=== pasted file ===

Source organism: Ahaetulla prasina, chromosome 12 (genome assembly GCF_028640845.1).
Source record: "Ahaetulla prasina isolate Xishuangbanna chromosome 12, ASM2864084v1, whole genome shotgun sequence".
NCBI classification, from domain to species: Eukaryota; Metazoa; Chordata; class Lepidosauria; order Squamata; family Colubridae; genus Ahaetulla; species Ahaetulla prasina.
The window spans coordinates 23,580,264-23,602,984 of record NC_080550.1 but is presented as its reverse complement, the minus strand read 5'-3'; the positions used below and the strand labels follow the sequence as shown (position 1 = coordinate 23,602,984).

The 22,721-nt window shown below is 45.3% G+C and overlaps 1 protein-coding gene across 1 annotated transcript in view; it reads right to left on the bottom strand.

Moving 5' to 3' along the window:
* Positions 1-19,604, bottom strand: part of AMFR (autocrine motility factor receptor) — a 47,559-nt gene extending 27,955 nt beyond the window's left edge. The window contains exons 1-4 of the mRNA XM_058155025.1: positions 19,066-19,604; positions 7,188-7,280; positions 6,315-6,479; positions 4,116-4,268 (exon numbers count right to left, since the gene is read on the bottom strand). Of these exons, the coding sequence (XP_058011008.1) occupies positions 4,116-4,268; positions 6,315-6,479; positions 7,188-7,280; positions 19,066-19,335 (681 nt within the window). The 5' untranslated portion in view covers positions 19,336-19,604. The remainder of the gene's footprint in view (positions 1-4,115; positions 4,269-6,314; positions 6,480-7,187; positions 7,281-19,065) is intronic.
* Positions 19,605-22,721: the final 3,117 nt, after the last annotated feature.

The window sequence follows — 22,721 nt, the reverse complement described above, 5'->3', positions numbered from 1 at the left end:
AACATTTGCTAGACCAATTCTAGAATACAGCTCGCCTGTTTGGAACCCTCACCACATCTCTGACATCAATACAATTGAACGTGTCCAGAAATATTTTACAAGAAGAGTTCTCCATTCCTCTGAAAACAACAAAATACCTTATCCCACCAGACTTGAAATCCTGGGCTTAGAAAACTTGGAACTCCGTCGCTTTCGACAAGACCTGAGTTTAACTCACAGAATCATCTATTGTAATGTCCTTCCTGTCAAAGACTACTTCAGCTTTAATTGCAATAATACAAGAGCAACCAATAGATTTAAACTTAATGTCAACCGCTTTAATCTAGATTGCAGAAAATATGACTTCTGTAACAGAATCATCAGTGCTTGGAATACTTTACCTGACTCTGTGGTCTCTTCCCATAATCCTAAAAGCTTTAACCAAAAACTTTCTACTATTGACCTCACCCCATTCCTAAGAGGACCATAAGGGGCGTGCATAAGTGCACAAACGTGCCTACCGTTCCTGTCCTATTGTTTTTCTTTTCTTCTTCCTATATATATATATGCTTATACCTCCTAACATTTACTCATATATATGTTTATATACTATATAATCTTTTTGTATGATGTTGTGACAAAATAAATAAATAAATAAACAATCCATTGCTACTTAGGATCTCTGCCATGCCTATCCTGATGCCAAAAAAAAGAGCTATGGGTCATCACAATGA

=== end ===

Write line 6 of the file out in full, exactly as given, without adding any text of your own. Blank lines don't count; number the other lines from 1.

Moving 5' to 3' along the window: